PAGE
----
French President Nicolas Sarkozy demanded Syria's Bashar Al Assad step down for overseeing "disgusting" massacres against his own people, as an Arab observer mission came in for more flak on Tuesday.
The mission has been mired in controversy since a first team of observers arrived on December 26, with activists accusing Assad's regime of keeping the monitors on a short leash as it presses on with a lethal crackdown on dissent.
Arab League chief Nabil Al Arabi, in his first remarks since the observers were deployed, defended the mission, saying it had secured the release of political prisoners and the withdrawal of tanks from cities.
However, "there are still snipers and gunfire. There must be a total halt to the gunfire," he told reporters on Monday.
The issue would be raised with Assad's government "because the aim is to stop the shooting and protect civilians," Arabi said, adding "it is difficult to say who is firing on whom."
French Foreign Minister Alain Juppe said on Tuesday that he was "sceptical" about the progress of the Arab League's operation.
"The conditions under which this observer mission is operating should be clarified," Juppe said, questioning whether the observers really had free access to information.
President Sarkozy also weighed in on Tuesday, saying Syrians should be allowed "to freely choose their own destiny" after facing what he denounced as brutal persecution that inspires "disgust and revulsion."
Sarkozy demanded the regime give the observers space to work, and called on the international community to "face up to its responsibilities" by imposing the "toughest sanctions" to force Damascus to grant humanitarian access.
The Arab League mission has also been criticised by Syrian activists and opposition figures over the choice of a former top Sudanese military commander, General Mohammed Ahmed Mustafa Al Dabi, to head its observer operation.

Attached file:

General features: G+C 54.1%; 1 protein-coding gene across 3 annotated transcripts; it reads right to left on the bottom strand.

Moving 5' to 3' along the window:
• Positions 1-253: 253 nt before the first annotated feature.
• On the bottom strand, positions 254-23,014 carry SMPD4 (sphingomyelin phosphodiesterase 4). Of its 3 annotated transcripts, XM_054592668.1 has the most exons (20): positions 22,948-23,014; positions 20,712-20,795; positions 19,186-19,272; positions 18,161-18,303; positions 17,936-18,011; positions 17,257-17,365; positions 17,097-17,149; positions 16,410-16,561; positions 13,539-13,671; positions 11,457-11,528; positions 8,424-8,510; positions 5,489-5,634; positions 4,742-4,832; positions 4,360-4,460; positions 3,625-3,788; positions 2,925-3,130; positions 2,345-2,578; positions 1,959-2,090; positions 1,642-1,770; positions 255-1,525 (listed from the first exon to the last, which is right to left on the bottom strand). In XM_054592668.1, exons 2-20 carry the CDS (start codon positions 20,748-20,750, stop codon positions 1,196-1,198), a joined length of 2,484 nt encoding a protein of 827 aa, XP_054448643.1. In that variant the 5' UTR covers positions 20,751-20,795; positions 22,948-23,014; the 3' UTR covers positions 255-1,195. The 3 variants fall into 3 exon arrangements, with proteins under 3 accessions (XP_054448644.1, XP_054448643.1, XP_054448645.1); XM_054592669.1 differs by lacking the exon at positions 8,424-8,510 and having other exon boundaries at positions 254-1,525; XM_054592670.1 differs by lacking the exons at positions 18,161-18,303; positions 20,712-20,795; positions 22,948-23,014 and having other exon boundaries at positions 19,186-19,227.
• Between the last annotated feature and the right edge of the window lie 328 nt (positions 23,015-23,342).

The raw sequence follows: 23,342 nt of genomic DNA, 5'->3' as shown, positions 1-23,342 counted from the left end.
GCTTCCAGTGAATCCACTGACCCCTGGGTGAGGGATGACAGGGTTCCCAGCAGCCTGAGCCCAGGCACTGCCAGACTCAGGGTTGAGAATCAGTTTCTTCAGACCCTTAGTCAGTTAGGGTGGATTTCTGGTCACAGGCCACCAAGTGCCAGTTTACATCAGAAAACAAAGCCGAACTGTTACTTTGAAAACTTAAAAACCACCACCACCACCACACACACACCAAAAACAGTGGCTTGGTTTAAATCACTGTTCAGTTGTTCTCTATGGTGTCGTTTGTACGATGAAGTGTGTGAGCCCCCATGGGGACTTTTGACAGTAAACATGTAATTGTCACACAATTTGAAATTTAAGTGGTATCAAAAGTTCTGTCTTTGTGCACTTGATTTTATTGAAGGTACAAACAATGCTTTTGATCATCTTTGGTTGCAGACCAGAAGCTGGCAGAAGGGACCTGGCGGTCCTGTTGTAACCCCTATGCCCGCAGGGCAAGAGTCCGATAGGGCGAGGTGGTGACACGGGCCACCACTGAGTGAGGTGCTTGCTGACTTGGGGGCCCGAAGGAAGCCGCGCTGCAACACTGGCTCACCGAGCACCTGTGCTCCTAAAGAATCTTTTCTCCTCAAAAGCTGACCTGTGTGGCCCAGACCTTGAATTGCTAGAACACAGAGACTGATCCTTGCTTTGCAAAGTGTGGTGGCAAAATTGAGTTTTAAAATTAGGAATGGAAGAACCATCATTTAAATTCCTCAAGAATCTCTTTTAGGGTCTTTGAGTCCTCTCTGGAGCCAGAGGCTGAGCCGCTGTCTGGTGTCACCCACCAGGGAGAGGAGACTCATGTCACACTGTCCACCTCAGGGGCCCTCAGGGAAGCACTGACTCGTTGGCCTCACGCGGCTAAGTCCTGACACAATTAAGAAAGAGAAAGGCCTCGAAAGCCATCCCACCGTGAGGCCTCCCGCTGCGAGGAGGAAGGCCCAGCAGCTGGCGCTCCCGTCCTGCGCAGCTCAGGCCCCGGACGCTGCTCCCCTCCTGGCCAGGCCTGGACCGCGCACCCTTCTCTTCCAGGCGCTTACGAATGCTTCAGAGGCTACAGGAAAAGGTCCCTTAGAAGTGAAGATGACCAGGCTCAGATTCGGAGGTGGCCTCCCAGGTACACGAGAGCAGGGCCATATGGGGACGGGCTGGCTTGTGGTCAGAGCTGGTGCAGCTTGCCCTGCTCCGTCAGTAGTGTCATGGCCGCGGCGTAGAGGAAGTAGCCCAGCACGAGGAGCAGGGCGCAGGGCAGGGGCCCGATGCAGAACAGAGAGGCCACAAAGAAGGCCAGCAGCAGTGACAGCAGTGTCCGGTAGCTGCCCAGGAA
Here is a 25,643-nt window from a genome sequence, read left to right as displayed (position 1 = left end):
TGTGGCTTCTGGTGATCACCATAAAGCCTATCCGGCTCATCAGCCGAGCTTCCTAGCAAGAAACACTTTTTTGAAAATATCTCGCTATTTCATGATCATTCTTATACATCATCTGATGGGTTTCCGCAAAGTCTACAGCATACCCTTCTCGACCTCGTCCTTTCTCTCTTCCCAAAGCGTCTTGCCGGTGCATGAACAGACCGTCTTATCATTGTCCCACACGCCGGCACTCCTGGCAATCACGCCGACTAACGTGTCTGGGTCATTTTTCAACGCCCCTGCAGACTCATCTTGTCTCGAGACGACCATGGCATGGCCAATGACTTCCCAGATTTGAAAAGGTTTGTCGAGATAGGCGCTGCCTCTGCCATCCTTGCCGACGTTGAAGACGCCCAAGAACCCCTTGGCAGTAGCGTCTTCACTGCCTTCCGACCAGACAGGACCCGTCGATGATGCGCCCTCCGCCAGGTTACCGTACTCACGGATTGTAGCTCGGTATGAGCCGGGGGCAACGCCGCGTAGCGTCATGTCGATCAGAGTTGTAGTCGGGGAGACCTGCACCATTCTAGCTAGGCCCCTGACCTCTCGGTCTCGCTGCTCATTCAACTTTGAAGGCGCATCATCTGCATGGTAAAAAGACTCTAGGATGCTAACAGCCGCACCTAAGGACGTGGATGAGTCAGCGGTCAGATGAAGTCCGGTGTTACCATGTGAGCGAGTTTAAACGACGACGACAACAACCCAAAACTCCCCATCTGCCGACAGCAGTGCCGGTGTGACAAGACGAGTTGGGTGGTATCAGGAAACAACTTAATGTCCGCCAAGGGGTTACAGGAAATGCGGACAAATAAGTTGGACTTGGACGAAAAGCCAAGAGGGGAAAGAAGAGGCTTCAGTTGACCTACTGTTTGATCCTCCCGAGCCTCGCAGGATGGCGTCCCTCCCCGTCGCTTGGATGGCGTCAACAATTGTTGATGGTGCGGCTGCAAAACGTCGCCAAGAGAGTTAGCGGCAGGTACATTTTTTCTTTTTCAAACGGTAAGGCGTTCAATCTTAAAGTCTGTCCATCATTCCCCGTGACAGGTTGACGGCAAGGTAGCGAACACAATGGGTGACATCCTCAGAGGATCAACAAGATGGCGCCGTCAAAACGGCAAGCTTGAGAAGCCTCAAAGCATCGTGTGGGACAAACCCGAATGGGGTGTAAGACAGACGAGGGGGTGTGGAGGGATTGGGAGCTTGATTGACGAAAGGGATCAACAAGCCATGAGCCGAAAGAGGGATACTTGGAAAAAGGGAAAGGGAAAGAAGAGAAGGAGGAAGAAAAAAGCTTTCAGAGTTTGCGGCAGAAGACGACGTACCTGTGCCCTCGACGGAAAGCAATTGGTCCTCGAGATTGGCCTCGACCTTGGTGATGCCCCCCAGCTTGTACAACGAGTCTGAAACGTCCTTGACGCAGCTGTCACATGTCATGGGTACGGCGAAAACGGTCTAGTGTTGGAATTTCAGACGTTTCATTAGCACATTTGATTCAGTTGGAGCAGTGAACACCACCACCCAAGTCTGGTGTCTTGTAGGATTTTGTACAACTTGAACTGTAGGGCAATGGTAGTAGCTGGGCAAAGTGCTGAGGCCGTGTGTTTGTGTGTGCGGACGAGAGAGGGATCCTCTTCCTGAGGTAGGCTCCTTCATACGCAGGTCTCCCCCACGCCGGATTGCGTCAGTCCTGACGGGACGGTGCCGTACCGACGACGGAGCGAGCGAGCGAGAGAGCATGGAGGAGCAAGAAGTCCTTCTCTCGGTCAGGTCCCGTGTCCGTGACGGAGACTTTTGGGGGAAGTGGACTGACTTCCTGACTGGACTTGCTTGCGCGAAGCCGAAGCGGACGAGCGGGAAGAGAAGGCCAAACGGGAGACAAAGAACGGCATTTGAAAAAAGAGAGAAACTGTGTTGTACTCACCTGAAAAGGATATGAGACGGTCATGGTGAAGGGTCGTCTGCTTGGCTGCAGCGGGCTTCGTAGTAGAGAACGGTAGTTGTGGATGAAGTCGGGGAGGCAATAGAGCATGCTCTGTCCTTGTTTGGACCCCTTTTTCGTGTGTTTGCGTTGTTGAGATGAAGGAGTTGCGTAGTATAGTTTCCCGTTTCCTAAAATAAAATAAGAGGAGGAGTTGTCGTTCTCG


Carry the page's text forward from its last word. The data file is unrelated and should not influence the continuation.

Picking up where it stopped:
Dabi is a controversial figure because he served under Sudan's President Omar Al Bashir, who is wanted by the International Criminal Court for alleged war crimes.
On Sunday, the Arab Parliament, an advisory body of the 22-member Arab League, intensified the pressure saying the monitors should be immediately withdrawn having failed to halt the government's crackdown.
"We are seeing an increase in violence, more people are being killed including children... and all this in the presence of Arab League monitors, which has angered the Arab people," said the body's speaker, Salem Al Diqbassi.
He urged Arabi to "immediately pull out the Arab observers, considering the continued killing of innocent civilians by the Syrian regime."
In his response, the League chief said Diqbassi's comments were an "important statement."
Arab foreign ministers could meet as early as next week to review a report expected to be submitted later this week by the mission's chief and to consider Diqbassi's remarks, Arabi said.
But he stressed the League would not back down from the mission and would be sending more observers soon.
"We have 70 observers in six cities who carried out 26 missions (so far). Thirty more monitors will join them within days," said Arabi.
Algerian Foreign Minister Mourad Medelci said on Tuesday that the Arab League mission would evaluate the situation in Syria "in a more credible manner."
Medelci blamed "contradictory sources of information" for divisions within the Arab mission, referring to a weekend dispute when Dabi rejected a reported call by one of the observers for the immediate removal of snipers.
"The Arab observer team will be enhanced soon. We will have a more credible assessment of the situation," Medelci told French public radio.
"We want a real ceasefire so that the Arab League reaches out to all Syrians, so they can talk together," the Algerian minister said. "We hope these efforts will intensify."